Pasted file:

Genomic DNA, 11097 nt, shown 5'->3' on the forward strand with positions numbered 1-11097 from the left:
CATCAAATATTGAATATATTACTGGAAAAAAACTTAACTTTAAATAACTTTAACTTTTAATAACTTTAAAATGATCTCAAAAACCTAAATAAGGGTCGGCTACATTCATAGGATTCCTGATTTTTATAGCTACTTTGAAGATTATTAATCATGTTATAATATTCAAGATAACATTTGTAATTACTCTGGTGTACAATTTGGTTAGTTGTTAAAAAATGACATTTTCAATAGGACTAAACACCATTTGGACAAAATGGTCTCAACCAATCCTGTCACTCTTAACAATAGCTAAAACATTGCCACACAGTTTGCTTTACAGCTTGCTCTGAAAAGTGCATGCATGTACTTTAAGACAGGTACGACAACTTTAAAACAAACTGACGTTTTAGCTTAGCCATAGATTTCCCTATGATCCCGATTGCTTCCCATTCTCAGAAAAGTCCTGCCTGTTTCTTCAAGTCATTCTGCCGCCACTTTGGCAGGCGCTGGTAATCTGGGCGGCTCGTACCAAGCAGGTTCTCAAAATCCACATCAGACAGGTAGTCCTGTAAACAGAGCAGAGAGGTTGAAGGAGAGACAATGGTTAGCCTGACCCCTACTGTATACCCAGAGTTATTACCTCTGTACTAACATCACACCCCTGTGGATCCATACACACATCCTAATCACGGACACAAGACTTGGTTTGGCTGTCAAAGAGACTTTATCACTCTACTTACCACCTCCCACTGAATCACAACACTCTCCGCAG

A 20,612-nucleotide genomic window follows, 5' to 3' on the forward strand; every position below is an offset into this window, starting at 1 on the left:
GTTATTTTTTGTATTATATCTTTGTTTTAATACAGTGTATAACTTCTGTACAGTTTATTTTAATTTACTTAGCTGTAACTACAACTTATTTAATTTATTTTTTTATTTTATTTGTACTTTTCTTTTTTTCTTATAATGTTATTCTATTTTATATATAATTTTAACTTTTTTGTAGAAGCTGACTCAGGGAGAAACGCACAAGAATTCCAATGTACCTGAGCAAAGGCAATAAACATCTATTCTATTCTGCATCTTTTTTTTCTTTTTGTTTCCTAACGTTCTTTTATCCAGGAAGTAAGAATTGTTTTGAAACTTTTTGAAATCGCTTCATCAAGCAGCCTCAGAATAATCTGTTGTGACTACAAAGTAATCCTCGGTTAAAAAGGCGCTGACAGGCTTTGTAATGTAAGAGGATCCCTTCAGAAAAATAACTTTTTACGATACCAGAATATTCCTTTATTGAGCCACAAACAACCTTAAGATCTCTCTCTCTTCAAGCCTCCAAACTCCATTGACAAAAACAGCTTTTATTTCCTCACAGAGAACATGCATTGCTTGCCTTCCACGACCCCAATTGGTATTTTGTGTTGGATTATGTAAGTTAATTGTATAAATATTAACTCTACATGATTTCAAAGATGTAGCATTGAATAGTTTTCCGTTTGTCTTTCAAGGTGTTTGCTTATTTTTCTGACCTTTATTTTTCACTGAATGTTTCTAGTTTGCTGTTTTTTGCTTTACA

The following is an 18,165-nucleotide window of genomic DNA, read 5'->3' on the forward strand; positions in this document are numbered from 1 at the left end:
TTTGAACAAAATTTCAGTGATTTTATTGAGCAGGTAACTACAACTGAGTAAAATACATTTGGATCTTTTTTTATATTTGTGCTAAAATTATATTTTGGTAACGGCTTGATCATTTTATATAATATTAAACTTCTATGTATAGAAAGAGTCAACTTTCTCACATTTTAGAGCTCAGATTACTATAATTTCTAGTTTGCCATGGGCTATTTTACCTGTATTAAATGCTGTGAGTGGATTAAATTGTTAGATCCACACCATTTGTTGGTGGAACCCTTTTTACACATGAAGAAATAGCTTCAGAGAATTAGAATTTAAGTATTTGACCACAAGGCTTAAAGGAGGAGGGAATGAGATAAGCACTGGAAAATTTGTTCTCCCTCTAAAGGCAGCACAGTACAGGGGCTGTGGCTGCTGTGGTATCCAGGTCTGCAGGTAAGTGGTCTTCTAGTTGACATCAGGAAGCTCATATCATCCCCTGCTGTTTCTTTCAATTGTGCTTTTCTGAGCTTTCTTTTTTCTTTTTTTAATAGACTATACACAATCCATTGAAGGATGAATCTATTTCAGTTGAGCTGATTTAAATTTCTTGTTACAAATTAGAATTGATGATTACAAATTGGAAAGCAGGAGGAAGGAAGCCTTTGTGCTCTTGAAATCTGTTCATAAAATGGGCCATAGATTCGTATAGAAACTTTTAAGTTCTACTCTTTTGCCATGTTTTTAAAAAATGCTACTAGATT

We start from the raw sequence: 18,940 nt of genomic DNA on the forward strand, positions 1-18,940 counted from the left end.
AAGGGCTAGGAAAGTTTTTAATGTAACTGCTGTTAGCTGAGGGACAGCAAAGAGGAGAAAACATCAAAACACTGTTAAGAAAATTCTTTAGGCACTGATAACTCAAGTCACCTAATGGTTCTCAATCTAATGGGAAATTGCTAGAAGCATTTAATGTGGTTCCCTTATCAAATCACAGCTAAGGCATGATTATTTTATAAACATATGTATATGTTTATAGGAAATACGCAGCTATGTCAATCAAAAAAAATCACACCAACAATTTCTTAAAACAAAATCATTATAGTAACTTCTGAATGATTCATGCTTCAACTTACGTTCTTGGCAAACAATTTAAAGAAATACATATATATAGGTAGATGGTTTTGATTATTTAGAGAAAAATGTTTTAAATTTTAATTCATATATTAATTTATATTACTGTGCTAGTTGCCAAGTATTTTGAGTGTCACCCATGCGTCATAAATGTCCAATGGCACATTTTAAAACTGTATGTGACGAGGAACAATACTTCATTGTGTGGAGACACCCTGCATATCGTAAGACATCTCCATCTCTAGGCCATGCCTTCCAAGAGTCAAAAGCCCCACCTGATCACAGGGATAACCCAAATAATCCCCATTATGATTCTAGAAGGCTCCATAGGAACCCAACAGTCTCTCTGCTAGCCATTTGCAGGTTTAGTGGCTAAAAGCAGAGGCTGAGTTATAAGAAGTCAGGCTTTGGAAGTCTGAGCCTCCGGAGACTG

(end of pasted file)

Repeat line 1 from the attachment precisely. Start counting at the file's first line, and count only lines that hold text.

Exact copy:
Genomic DNA, 11097 nt, shown 5'->3' on the forward strand with positions numbered 1-11097 from the left: